Rovner and Brands are also among the speakers in tonight’s Tower Center Forum, “After al Qaeda: The Future of American Grand Strategy.” Joining them will be Barry R. Posen, Ford International Professor of Political Science and director of the Security Studies Program at MIT. The discussion, moderated by Rovner, will explore American “grand strategy” of the past, present, and future for maintaining national security.

The event is scheduled for 5:30 p.m.-7:30 p.m. Thursday, Sept. 11, 2014 in the Great Hall, Elizabeth Perkins Prothro Hall. It is free and open to the public; reservations are required. RSVP to the Tower Center.

Learn more about SMU’s Tower Center online

2013 Tower Center conference examines defense under austerity

soldierEmerging regional threats and national security under budget austerity. will be the hot topics during a 2013 national security conference Oct. 30-31 at SMU. It is the 6th annual conference hosted by the University’s John Goodwin Tower Center for Political Studies.

“The Tower Center National Security Conference brings together a stellar group of senior military officers, policymakers and academic security specialists who can speak to the big picture as well as the nuts and bolts of the defense budget,” said Joshua Rovner, director of studies for the Tower Center. “We hope to encourage a serious discussion about the future of international security, the range of U.S. strategic responses and the difficult choices that will be necessary under fiscal austerity.”

The conference will open Wednesday, Oct. 30 with a keynote address by Gordon England, president of E6 Partners, LLC and the 29th U.S. deputy secretary of defense. His address, “The Changing Intersections of Technology, Culture and Leadership,” will examine the evolution of technology and its effect on markets, cultures, countries, companies and workers.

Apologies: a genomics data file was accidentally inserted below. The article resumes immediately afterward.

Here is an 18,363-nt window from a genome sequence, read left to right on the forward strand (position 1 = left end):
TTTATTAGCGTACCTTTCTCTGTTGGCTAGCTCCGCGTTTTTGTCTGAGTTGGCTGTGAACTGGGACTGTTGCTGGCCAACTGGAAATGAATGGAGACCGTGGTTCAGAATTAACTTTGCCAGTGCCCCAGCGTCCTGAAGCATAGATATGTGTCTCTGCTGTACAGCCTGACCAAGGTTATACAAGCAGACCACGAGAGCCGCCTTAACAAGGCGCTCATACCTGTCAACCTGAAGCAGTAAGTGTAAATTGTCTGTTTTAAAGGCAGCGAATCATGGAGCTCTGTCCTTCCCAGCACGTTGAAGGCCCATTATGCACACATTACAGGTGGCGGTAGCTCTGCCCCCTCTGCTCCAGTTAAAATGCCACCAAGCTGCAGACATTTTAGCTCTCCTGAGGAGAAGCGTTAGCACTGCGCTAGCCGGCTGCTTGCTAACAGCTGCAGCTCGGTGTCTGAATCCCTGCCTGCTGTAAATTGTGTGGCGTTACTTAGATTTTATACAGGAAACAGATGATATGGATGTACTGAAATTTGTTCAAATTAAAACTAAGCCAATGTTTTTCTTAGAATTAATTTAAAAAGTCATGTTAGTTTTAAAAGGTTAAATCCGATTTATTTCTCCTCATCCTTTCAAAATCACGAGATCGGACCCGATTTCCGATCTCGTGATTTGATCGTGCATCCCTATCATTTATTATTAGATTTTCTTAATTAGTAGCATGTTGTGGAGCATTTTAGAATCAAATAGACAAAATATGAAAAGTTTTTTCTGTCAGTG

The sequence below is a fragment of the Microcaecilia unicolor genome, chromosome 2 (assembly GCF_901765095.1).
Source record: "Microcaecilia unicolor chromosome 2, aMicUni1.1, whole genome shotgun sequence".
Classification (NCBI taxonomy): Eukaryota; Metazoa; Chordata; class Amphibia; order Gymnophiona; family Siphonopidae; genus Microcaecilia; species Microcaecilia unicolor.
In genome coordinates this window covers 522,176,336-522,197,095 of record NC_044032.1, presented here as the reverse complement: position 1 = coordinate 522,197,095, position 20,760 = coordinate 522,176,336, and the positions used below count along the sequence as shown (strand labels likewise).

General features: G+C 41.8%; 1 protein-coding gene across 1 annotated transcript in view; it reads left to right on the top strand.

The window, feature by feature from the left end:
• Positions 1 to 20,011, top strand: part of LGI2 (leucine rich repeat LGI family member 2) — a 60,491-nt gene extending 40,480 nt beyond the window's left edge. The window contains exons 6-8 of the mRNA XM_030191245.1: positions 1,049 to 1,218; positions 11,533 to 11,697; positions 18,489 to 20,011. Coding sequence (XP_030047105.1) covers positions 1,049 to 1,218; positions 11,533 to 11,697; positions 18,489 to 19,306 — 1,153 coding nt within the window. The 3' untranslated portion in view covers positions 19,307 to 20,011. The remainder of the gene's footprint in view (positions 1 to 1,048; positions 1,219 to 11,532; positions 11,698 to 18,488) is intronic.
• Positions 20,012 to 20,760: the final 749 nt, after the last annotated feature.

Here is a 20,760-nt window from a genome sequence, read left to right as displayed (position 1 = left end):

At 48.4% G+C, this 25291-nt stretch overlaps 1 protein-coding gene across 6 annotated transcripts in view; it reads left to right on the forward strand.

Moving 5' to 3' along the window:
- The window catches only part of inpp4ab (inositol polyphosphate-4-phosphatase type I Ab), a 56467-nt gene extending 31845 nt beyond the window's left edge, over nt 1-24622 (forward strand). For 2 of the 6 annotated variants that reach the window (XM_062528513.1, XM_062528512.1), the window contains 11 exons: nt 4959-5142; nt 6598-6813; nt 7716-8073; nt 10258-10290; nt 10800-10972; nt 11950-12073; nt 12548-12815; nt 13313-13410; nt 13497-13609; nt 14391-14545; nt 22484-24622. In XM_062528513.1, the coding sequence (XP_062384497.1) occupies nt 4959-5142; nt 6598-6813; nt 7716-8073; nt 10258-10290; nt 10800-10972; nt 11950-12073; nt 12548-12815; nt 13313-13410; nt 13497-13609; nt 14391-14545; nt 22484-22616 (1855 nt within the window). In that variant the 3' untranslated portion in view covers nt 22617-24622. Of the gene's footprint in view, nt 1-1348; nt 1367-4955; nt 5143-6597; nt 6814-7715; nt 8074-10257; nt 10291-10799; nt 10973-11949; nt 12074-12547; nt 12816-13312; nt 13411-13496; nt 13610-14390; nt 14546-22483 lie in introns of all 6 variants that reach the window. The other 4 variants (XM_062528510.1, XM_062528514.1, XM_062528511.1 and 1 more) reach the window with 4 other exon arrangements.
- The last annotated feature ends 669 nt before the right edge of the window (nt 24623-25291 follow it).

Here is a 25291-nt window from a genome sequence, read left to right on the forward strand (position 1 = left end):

England served as the 72nd and 73rd secretary of the Navy and as the first deputy secretary of the Department of Homeland Security. Prior to joining the federal government, England served as president of the General Dynamics Fort Worth Division (later Lockheed Martin Aeronautics Company); as president of General Dynamics Land Systems; and as corporate executive vice president of General Dynamics Information Systems and Technology Sector, Ground Combat Systems Sector and the International Sector.

On Thursday, Oct. 31, the conference focuses on national security under budget austerity featuring three panel discussions and a keynote address by Peter Feaver, Duke University professor of political science and public policy and director of the Program in American Grand Strategy. He also is director of Duke’s Triangle Institute for Security Studies. From June 2005 to July 2007, Feaver served as special advisor for strategic planning and institutional reform on the National Security Council staff at the White House, where his responsibilities included national security strategy, regional strategy reviews and other political-military issues.

All three panel discussions will seek to combine an objective assessment of emerging regional threats with a discussion of defense spending in a time of fiscal austerity. Panel one will examine national security threats and opportunities. The second panel will discuss national security capabilities and choices, and panel three will close with a debate on money and politics as it relates to national security.

“Debates about national security need to take budget realities into account,” says Rovner. “At the same time, debates about defense spending can’t just be about number crunching. Instead, they must start with a broad understanding of national interests, threats to national security and the menu of possible strategic responses.”

> Visit SMU’s Tower Center for Political Studies online

October 29, 2013|Calendar Highlights, News|